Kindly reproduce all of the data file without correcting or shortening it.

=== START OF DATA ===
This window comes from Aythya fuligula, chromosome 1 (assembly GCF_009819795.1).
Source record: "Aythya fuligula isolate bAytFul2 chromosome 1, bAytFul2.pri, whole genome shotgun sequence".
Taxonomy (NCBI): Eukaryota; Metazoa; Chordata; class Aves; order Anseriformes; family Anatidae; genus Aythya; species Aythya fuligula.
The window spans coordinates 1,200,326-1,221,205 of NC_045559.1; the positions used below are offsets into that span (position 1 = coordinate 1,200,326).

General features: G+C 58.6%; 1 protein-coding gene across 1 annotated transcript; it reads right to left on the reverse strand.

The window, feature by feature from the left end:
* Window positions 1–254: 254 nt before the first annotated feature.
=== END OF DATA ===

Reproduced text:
This window comes from Aythya fuligula, chromosome 1 (assembly GCF_009819795.1).
Source record: "Aythya fuligula isolate bAytFul2 chromosome 1, bAytFul2.pri, whole genome shotgun sequence".
Taxonomy (NCBI): Eukaryota; Metazoa; Chordata; class Aves; order Anseriformes; family Anatidae; genus Aythya; species Aythya fuligula.
The window spans coordinates 1,200,326-1,221,205 of NC_045559.1; the positions used below are offsets into that span (position 1 = coordinate 1,200,326).

General features: G+C 58.6%; 1 protein-coding gene across 1 annotated transcript; it reads right to left on the reverse strand.

The window, feature by feature from the left end:
* Window positions 1–254: 254 nt before the first annotated feature.